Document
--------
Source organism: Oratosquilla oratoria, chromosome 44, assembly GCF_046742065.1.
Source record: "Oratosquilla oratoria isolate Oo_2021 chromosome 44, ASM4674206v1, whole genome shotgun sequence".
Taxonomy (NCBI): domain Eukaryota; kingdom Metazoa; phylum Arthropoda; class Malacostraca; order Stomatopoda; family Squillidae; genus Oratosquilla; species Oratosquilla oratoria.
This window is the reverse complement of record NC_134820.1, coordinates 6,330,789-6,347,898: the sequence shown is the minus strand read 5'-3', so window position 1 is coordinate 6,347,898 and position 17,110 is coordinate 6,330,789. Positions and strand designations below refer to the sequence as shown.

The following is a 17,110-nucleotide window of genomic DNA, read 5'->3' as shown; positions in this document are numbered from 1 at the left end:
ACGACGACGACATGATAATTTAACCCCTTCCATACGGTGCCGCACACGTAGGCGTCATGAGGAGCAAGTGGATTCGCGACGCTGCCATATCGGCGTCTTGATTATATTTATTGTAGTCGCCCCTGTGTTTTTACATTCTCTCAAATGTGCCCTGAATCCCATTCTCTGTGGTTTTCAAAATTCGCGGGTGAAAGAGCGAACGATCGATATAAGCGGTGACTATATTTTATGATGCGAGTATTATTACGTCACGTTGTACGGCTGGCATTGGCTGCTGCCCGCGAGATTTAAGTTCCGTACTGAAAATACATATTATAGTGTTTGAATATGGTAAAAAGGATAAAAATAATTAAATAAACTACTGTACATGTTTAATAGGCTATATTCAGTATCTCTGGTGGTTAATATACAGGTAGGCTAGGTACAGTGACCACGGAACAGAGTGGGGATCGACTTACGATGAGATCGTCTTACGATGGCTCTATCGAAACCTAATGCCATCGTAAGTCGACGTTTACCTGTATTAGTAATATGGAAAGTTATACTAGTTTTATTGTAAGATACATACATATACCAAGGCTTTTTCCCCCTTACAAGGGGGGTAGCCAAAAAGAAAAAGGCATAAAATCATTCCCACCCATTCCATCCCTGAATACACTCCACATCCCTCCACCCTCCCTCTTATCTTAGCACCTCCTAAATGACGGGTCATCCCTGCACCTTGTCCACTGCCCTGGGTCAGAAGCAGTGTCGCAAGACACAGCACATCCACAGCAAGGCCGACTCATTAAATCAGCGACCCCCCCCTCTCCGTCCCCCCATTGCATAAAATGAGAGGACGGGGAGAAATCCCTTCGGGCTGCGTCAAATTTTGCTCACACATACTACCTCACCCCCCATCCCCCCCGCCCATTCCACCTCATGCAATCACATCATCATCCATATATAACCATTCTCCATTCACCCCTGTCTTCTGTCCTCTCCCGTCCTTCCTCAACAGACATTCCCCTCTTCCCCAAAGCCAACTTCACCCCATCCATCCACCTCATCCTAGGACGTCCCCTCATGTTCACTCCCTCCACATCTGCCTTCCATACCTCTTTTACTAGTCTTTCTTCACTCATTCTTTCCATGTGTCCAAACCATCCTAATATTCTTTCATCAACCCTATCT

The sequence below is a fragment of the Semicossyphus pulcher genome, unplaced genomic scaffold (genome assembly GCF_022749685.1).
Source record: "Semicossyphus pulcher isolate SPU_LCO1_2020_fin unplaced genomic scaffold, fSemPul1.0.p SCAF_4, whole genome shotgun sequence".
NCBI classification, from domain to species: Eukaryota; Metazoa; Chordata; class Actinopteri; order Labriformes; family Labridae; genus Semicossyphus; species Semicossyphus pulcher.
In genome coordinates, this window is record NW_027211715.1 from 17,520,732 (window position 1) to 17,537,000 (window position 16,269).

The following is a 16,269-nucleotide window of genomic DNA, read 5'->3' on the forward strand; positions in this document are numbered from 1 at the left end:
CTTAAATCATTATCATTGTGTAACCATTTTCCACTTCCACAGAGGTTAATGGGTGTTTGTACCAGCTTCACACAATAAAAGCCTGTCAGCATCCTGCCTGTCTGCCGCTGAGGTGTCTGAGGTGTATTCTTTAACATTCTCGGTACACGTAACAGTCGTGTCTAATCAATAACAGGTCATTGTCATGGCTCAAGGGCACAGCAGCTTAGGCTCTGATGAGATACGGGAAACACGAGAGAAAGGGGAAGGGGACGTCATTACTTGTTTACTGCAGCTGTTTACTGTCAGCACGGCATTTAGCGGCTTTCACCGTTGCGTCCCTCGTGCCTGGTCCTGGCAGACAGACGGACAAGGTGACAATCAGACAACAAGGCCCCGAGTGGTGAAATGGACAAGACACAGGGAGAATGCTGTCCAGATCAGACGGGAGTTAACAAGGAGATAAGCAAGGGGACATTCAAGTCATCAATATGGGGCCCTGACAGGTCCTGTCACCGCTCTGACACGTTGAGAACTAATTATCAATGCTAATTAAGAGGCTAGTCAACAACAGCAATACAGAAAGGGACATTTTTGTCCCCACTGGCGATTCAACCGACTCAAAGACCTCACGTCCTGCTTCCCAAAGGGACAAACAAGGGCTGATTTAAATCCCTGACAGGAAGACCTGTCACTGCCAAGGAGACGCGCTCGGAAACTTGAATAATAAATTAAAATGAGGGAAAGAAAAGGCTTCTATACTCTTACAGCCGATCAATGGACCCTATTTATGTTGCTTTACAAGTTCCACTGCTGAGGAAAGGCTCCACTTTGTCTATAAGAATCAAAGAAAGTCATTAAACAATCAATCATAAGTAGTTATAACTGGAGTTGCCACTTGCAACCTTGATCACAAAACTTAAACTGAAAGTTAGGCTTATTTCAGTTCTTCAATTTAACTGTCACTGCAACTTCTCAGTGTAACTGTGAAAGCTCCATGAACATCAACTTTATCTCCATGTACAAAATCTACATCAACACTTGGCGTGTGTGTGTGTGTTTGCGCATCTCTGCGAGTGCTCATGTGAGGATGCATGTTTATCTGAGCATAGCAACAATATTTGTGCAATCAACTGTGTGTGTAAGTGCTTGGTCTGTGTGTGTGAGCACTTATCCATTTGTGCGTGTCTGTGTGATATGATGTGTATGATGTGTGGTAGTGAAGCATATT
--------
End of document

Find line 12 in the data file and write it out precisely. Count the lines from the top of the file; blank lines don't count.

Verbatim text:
CTTAAATCATTATCATTGTGTAACCATTTTCCACTTCCACAGAGGTTAATGGGTGTTTGTACCAGCTTCACACAATAAAAGCCTGTCAGCATCCTGCCTGTCTGCCGCTGAGGTGTCTGAGGTGTATTCTTTAACATTCTCGGTACACGTAACAGTCGTGTCTAATCAATAACAGGTCATTGTCATGGCTCAAGGGCACAGCAGCTTAGGCTCTGATGAGATACGGGAAACACGAGAGAAAGGGGAAGGGGACGTCATTACTTGTTTACTGCAGCTGTTTACTGTCAGCACGGCATTTAGCGGCTTTCACCGTTGCGTCCCTCGTGCCTGGTCCTGGCAGACAGACGGACAAGGTGACAATCAGACAACAAGGCCCCGAGTGGTGAAATGGACAAGACACAGGGAGAATGCTGTCCAGATCAGACGGGAGTTAACAAGGAGATAAGCAAGGGGACATTCAAGTCATCAATATGGGGCCCTGACAGGTCCTGTCACCGCTCTGACACGTTGAGAACTAATTATCAATGCTAATTAAGAGGCTAGTCAACAACAGCAATACAGAAAGGGACATTTTTGTCCCCACTGGCGATTCAACCGACTCAAAGACCTCACGTCCTGCTTCCCAAAGGGACAAACAAGGGCTGATTTAAATCCCTGACAGGAAGACCTGTCACTGCCAAGGAGACGCGCTCGGAAACTTGAATAATAAATTAAAATGAGGGAAAGAAAAGGCTTCTATACTCTTACAGCCGATCAATGGACCCTATTTATGTTGCTTTACAAGTTCCACTGCTGAGGAAAGGCTCCACTTTGTCTATAAGAATCAAAGAAAGTCATTAAACAATCAATCATAAGTAGTTATAACTGGAGTTGCCACTTGCAACCTTGATCACAAAACTTAAACTGAAAGTTAGGCTTATTTCAGTTCTTCAATTTAACTGTCACTGCAACTTCTCAGTGTAACTGTGAAAGCTCCATGAACATCAACTTTATCTCCATGTACAAAATCTACATCAACACTTGGCGTGTGTGTGTGTGTTTGCGCATCTCTGCGAGTGCTCATGTGAGGATGCATGTTTATCTGAGCATAGCAACAATATTTGTGCAATCAACTGTGTGTGTAAGTGCTTGGTCTGTGTGTGTGAGCACTTATCCATTTGTGCGTGTCTGTGTGATATGATGTGTATGATGTGTGGTAGTGAAGCATATT